The reinforcing cords of the first and second membranes may be suitable tire belt reinforcements, such as monofilaments or cords of steel, aramid, and/or other high modulus textiles. For example, the reinforcing cords may be steel cords of four wires of 0.28 mm diameter (4×0.28). Although the reinforcing cords may vary for each of the membranes, any suitable material may be employed for the membranes which meets the requirements for the tensile stiffness, bending stiffness, and compressive buckling resistance required by the annular band. Further, the membrane structures may be a homogeneous material, a fiber reinforced matrix, or a layer having discrete reinforcing elements (e.g., short fibers, nanotubes, etc.).

In the first membrane, the layers may have essentially parallel cords oriented at an angle relative to the tire equatorial plane and the cords of the respective adjacent layers may have an opposite orientation. That is, an angle +α in one layer and an angle −α in another adjacent layer. Similarly, for the second membrane, the layers may have essentially parallel cords oriented at angles +β and −β, respectively, to the equatorial plane. Angles α and β may be in the range of about −5° to about +5°. Alternatively, the cords of adjacent layers in a membrane may not be oriented at equal and opposite angles. For example, it may be desirable for the cords of adjacent layers to be asymmetric relative to the tire equatorial plane. The cords of each of the layers may be embedded in an elastomeric coating layer having a shear modulus of about 20 MPa. The shear modulus of the coating layers may be greater than the shear modulus of the shear layer so that the deformation of the annular band is primarily by shear deformation within shear layer.

As the vertical deflection of the tire increases, the contact length, or footprint, may increase such that the compressive stress in the second membrane exceeds its critical buckling stress and a longitudinal buckling of the second membrane may occur. This buckling phenomenon may cause a longitudinally extending section of the footprint region to have reduced contact pressure. A more uniform ground contact pressure throughout the length of the footprint may be obtained when buckling of the membrane is mitigated and/or avoided.

The hoop structure 30, 130 may be similar to the annular band described above, an annular, a homogenous hoop of metal, polymer, rubber, reinforced rubber, or fabric, and/or a multiple layer structure of alternating steel cord plies or filament plies and rubber shear layers as long as the hoop structure can support the appropriate load by its compressive hoop strength. Once the tire 10, 110 is fully constructed, the hoop structure 30, 130 may be secured to the radially inner surface 64, 164 of the ply structure 60, 160 by the overall structure of the tire (e.g., friction, mechanical constraint, etc.) or by an adhesive. This is a departure from conventional pneumatic and non-pneumatic tires, where a hoop structure is exclusively connected to the radially outer surface of the connecting structure, be it plies, a combination of pressurized air and plies, spokes, or other web geometries. A tire 10, 110 in accordance with the present invention may result in the interface between the hoop structure 30, 130 and the ply structure 60, 160 being in compression 180 degrees from the footprint (e.g., top of the tire), where the tensile ply loads are the highest.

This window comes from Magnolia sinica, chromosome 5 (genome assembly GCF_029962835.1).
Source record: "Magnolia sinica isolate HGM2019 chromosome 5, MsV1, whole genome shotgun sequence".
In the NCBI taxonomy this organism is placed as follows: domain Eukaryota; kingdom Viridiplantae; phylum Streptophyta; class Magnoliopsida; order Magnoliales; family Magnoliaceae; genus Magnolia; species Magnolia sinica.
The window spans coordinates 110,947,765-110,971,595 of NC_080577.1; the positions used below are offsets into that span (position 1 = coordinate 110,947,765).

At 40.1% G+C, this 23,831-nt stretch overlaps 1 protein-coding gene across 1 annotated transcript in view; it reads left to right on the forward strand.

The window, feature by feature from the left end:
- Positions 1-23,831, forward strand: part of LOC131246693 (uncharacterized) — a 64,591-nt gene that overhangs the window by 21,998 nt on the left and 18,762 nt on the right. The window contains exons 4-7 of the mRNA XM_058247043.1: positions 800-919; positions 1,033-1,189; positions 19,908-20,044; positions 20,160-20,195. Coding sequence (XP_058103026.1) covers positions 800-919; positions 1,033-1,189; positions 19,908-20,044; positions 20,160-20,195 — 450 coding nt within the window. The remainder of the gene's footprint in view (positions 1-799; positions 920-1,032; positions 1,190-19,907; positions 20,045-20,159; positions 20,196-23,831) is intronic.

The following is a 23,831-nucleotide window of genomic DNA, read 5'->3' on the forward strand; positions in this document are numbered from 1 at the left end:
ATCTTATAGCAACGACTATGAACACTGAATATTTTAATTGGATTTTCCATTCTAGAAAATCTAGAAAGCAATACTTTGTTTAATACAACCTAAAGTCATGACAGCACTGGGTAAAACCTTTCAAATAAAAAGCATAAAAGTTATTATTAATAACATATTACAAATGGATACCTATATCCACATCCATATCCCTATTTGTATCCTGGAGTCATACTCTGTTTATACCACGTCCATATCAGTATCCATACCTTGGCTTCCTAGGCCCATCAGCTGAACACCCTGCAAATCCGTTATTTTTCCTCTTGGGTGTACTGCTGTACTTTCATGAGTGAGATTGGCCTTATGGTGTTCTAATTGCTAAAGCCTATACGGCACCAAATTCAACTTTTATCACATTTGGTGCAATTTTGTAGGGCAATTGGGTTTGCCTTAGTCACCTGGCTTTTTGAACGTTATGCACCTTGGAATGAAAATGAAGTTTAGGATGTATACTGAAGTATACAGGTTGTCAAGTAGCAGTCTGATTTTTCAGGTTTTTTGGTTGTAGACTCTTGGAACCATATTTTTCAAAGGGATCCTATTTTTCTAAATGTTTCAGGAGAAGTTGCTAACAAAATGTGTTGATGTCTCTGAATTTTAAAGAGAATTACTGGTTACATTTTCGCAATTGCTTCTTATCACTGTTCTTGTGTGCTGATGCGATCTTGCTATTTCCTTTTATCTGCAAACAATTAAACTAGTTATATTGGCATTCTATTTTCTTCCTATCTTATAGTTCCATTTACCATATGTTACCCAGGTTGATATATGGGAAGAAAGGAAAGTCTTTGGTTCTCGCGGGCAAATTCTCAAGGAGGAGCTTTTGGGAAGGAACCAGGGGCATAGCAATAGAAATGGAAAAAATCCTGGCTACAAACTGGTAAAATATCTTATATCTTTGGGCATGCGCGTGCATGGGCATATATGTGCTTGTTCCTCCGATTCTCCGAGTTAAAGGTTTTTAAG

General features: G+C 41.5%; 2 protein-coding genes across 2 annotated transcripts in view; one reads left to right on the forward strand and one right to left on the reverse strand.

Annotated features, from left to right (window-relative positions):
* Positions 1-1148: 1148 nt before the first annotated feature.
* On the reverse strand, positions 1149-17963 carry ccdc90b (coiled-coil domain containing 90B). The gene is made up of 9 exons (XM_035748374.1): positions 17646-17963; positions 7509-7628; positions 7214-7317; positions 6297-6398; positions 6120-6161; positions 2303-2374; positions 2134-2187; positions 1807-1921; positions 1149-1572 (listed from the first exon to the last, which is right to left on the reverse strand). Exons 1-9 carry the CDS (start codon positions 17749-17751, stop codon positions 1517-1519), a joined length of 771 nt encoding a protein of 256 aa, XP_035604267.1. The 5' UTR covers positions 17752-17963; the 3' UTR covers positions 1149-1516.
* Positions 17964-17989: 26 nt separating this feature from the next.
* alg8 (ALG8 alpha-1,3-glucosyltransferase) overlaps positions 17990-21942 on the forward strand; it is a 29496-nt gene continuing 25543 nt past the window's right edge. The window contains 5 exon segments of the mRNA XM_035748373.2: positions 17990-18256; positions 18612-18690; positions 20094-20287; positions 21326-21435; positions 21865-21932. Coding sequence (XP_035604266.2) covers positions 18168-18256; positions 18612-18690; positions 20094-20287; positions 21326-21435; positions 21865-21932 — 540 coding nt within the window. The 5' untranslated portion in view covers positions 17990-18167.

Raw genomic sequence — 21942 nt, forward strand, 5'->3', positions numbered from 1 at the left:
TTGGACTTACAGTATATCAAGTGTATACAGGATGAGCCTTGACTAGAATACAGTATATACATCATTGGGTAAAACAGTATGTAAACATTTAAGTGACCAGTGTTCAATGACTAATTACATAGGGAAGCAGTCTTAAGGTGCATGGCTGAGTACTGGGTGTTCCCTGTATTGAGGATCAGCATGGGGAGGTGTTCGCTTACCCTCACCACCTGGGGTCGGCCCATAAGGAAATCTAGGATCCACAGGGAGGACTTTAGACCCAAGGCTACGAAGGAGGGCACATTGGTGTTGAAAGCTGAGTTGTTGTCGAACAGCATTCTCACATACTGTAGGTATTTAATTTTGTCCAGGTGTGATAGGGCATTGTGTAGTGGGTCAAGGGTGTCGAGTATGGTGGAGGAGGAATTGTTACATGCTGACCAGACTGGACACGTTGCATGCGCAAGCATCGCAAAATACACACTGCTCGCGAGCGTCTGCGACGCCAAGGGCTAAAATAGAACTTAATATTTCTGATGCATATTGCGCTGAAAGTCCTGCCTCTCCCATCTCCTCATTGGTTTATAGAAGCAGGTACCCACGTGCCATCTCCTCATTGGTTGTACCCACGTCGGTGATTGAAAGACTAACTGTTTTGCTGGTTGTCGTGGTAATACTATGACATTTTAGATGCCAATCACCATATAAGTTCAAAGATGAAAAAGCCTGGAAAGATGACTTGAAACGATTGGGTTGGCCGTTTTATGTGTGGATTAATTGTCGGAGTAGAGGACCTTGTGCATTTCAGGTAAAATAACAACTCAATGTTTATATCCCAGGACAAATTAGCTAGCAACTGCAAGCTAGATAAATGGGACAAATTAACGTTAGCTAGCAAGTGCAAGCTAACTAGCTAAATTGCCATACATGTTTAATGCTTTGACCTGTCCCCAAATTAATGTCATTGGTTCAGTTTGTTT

The material of the shear band 30, 130 may have a shear modulus in the range of 15 MPa to 80 MPa, or 40 MPa to 60 MPa. The shear modulus is defined using a pure shear deformation test, recording the stress and strain, and determining the slope of the resulting stress-strain curve. It may be desirable to maximize EI and minimize GA. An acceptable ratio of GA/EI for a conventional tire may be between 0.01 and 20.0. However, acceptable ratios of GA/EI for a shear band 30, 130 in accordance with the present invention may be 0.02 to 100.0, or between 21.0 and 100.0, or between 1.0 and 50.0.

The tread portion 20, 120 may be secured to the radially outer surface 62, 162 of the ply structure 60 by an adhesive. The hoop structure 30, 130 may have a concave, or toroidal, shape producing a curved tread portion 20, 120 as is desirable. The hoop structure 30, 130 and ply structure 60, 160 may thereby define a cavity 68, 168 that may or may not be open to the atmosphere and/or unpressurized. When the tread portion 20, 120 has been suitably worn down from use, the entire vehicle rim/tire assembly 1, 10, 110 may remain assembled while the remains of the tread portion are ground down and replaced by a new tread portion, similar to a conventional retreading process.

As described above, the vehicle rim 1, may have the ability to adjust the axial distance between the clamps 3, 5, 103, 105. Such adjustment may vary the tension and angle of the ply structure 60, 160 between the clamps 3, 5, 103, 105 and the hoop structure 30, 130 thereby altering footprint characteristics of the tire 10, 110 during rotation under load.

As shown in FIGS. 1 & 3, the adjustment mechanism 201 for the axial distance between the clamps 3, 5, 103, 105 may include a threaded bolt 211 and four nuts 222 for varying the axial length between two parts 235, 245 each associated with one of the parts 65, 66 or 165, 166 of the ply structure 30, 130. The two parts 235, 245 may or may not be part of the vehicle rim 1.

Further, suitable alternate adjustment mechanisms may also be used. Another adjustment mechanism for the axial distance between the clamps 3, 5, 103, 105 may include replacing the threaded bolt 211 with a piston/cylinder assembly operatively connected to the rotational axis of the tire 10, 110. The piston/cylinder assembly may have a length greater than any desired axial distance between the clamps 3, 5, 103, 105. The ends of the piston/cylinder assembly may each threadedly engage rings for controlling the axial distance between the clamps 3, 5, 103, 105.

Alternatively, one end of a piston/cylinder assembly may be rotationally attached (e.g., welded, adhesive, bolted, etc.) to the vehicle rim 1 near one of the clamps 3, 5, 103, 105 with the other end attached to the vehicle frame. Thus, with the opposite clamp 3, 5, 103, 105 axially fixed, the axial distance may be adjusted by engagement of the piston/cylinder assembly.

Applicants understand that many other variations are apparent to one of ordinary skill in the art from a reading of the above specification. These variations and other variations are within the spirit and scope of the present invention as defined by the following appended claims.